The stock market's turbulence has continued in February, with successive waves of optimism and pessimism vying for supremacy and leaving major market benchmarks seeing considerable volatility. Investors looked uncertain heading into a new week, with futures on the Nasdaq Composite (^IXIC 0.55%) index falling just 7 points to 14,234 as of 8 a.m. ET.
The peak of earnings season is past us, and so investors are now moving to pay more attention to extraordinary company-specific news. Splunk (SPLK -0.14%) shares were on the rise on Monday morning in the premarket session, but Affirm Holdings (AFRM 9.47%) added to its recent losses as naysayers piled on in their concerns about the buy now, pay later specialist. Read on to learn more about these two stocks and their impact on the broader market.
Is Splunk for sale?
Shares of Splunk jumped 9% in premarket trading on Monday morning. The move came as shareholders pondered the possibility that the data platform provider might become the latest acquisition target in the technology industry.
The news on Splunk actually came out late Friday, when reports suggested that Cisco Systems (CSCO 0.19%) had made an offer to buy the company. According to the reports from The Wall Street Journal, Cisco might have offered more than $20 billion in a buyout bid for Splunk. The two companies apparently are not actively talking about an acquisition at this point, but the rise in Splunk's share price Monday morning puts a nearly $20 billion market capitalization on the stock, showing that investors are seeing the reports as credible.
Splunk has had to deal with some challenges above and beyond the general pressure on high-growth tech stocks recently. Splunk CEO Doug Merritt resigned in November, just as the company was working through attempts to make a full transition toward offering its software as a subscription-based cloud service rather than through licensing arrangements.
Meanwhile, a potential deal would make a lot of strategic sense for Cisco, which has aimed to move beyond its historical emphasis on hardware to incorporate more software and services offerings. It's too early to tell whether anything will come of this takeover speculation, but it'll be interesting to see how the news plays out in the days and weeks ahead.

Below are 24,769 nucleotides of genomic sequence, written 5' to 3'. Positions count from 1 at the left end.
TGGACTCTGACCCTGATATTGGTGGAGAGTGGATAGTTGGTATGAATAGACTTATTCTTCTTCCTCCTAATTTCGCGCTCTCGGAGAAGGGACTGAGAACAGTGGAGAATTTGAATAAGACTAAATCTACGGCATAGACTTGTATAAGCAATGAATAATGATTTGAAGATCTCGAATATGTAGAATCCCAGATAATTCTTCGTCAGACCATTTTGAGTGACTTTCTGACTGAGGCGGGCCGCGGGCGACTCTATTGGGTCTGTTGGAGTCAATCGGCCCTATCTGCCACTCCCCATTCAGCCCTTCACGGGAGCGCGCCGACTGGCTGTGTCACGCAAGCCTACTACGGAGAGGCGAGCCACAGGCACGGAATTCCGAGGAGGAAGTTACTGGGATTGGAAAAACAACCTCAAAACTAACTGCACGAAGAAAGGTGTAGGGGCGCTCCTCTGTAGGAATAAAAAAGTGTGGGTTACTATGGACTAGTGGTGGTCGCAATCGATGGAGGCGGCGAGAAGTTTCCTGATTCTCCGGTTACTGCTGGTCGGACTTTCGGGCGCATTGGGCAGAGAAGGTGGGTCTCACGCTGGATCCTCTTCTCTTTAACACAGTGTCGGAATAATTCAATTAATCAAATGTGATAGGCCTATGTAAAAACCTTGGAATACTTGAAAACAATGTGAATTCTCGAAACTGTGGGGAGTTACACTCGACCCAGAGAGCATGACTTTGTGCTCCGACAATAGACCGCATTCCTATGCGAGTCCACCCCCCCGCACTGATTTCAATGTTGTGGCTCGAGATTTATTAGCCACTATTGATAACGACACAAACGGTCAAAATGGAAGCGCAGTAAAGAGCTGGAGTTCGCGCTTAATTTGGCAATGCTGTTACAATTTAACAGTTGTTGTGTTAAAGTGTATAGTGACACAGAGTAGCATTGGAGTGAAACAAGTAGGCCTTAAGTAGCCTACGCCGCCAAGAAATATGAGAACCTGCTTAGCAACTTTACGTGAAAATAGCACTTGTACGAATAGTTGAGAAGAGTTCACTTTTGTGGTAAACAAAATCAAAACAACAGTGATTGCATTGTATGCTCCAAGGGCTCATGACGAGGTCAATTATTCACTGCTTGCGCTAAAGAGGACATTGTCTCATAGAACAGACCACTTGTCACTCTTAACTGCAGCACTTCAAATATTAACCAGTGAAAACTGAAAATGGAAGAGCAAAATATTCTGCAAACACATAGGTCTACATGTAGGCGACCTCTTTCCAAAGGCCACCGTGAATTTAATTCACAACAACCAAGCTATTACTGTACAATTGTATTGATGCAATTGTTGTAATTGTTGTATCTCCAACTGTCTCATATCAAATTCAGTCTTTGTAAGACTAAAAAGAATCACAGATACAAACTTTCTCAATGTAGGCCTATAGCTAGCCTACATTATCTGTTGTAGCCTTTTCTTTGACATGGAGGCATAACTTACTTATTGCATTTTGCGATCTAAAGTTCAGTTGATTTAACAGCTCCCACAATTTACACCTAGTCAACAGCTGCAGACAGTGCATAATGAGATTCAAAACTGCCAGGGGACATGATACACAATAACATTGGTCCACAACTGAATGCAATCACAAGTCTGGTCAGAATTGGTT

Analysts deny Affirm
Elsewhere, shares of Affirm Holdings were down another 4% in premarket trading Monday morning, adding to their losses of more than 20% on Friday. After having failed to give investors the confidence they wanted to see in its latest quarterly financial report, Affirm faced adverse comments from several Wall Street analysts.
A pair of reductions in price targets weighed on sentiment about Affirm. At Barclays, analysts slashed their expectations about Affirm's stock price performance by $40 per share, cutting targets from $105 to $65. The only consolation was that Barclays still kept its overweight rating on the stock, despite its recent plunge. Meanwhile, analysts at Mizuho reduced their price target from $100 to $77 per share, making an apparent about-face after comments late last week asserting that the stock price could still double from present levels.
Affirm's mixed results prompted the big decline on Friday. Although revenue jumped even more than expected, Affirm's losses widened dramatically. Moreover, fears about rising inflation and interest rates are weighing on the buy now, pay later company.
Value investors often look at beaten-down stocks as opportunities for a turnaround. Yet analysts don't seem entirely convinced, and Affirm's shares might not yet have hit bottom.